Randosteve’s skier’s thumb. Note the piece of bone separated from the rest of the thumb.
Courtesy: Orthopedic Associates of Jackson Hole.
I know you’ve all heard of it and I bet most of you have had one. Over the past few year’s, I’ve had a few instances of “skiers thumb”, and my most recent injury happened while skiing the Chouinard Couloir on the Middle Teton last week. I thought I would just tape it up and live with the pain for a few days, but an orthopedic surgeon friend of mine said he would comp me some x-rays to make sure everything was okay ligament and bone-wise. Unfortunately, the x-rays showed a small fragment had been broken off my thumb bone. But luckily, the ligament wasn’t completely torn. Though the orthopod recommended immobilizing it for four weeks, I think I’ll be lucky if I can keep it splinted up for more than two. Though it won’t keep me from skiing, once it starts to feel better, I’m sure I will have a hard time continuing to wear the brace.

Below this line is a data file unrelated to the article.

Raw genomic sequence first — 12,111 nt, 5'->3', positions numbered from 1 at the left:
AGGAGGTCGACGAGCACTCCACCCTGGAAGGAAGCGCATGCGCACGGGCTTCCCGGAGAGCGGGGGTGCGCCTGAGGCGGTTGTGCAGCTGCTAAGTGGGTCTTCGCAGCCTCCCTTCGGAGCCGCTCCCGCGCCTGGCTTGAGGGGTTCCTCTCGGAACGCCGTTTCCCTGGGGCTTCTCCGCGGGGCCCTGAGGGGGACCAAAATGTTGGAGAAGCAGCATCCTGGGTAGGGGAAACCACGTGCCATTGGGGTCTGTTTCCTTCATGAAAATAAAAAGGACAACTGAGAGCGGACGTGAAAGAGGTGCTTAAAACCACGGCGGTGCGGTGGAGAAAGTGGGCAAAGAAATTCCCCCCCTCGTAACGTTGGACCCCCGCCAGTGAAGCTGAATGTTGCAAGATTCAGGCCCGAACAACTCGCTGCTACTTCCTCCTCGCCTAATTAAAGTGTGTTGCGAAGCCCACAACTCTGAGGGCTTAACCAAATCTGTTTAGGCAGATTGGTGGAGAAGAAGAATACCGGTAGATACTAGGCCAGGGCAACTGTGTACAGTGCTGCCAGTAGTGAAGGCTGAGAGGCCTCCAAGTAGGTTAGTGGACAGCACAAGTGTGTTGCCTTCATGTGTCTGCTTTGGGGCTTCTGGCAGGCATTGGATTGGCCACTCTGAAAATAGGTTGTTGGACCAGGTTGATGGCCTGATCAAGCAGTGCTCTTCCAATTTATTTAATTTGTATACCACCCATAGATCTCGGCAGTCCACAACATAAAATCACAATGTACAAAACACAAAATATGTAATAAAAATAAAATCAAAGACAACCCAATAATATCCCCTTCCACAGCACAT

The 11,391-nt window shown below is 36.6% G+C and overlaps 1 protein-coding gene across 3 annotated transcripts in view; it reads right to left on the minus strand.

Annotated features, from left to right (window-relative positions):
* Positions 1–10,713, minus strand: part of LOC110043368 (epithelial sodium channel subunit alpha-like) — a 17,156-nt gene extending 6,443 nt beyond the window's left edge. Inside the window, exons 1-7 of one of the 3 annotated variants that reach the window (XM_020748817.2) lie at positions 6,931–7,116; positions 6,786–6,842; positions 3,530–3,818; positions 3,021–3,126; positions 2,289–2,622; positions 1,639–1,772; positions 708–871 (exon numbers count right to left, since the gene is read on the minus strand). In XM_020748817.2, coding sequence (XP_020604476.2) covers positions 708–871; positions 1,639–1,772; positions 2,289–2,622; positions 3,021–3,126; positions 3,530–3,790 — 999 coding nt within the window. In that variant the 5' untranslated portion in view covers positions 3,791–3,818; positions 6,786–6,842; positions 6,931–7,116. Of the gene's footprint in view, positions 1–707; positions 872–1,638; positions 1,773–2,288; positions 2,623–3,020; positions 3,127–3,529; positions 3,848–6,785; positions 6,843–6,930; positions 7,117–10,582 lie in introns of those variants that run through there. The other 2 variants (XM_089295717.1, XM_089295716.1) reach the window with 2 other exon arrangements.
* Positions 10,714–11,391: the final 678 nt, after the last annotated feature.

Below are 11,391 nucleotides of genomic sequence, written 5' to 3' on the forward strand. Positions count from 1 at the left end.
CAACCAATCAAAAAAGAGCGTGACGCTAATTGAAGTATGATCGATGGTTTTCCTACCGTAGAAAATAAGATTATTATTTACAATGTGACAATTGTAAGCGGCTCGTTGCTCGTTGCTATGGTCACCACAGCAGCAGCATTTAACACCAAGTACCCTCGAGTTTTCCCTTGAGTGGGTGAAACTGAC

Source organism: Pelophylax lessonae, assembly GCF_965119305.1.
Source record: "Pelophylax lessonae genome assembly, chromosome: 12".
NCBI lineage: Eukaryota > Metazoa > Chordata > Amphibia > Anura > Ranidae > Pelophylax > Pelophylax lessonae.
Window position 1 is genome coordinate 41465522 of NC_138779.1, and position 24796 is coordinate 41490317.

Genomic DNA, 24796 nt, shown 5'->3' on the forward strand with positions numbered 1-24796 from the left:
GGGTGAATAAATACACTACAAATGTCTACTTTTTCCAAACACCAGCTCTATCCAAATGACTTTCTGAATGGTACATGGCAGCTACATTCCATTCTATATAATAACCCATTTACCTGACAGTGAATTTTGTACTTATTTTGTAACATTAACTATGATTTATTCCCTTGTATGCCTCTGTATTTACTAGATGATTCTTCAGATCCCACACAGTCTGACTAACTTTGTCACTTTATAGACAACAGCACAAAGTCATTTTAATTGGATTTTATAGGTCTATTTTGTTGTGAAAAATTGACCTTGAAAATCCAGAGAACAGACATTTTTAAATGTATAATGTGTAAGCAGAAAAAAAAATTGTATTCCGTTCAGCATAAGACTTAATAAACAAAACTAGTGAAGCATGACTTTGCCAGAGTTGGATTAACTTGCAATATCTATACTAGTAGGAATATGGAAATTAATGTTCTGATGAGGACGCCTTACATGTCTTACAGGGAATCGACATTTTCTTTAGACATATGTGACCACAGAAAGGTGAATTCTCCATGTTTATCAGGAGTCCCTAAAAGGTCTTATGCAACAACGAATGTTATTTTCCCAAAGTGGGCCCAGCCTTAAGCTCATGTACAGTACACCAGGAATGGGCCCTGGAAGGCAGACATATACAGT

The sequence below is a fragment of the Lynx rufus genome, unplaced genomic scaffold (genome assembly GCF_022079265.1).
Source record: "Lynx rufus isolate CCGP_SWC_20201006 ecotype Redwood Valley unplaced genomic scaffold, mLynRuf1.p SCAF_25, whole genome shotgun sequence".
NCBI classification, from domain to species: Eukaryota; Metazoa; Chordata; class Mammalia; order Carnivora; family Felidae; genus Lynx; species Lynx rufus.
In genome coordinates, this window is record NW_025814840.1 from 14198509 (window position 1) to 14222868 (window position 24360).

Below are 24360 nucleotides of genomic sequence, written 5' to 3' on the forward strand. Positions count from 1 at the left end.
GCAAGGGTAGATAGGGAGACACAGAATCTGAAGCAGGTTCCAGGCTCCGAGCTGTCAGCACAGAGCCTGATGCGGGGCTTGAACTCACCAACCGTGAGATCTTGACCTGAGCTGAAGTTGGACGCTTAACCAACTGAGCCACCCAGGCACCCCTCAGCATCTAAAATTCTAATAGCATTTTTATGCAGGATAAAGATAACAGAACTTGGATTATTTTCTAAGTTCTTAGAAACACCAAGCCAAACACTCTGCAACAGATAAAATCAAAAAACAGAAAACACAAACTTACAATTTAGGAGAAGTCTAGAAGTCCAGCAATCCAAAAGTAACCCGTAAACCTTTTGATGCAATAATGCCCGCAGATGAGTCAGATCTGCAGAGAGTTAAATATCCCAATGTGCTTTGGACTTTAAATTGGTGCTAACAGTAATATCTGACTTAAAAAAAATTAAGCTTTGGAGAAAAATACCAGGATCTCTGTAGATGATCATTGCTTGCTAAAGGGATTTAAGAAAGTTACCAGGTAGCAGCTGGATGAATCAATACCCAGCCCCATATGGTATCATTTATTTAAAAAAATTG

How many times have you had Skier’s Thumb?
Skiers Thumb (aka, Gamekeeper’s Thumb) is an injury where the thumb is abnormally bent backwards or to the side, and causes injury to the soft tissue that connects the bones of the thumb or the ulnar collateral ligament the stretches from the base of the thumb to the bottom of the index finger. Often, a ski pole in the hand is what creates enough force to cause injury…and a ski pole strap often magnifies the effect. There are different severities of “skier’s thumb” people can incur, ranging from a sprained ligament, a complete tare of the ligaments, or the ligaments pulling a piece of bone off of the thumb. For most cases, immobilization is the answer, but complete ligament tares will often require surgery.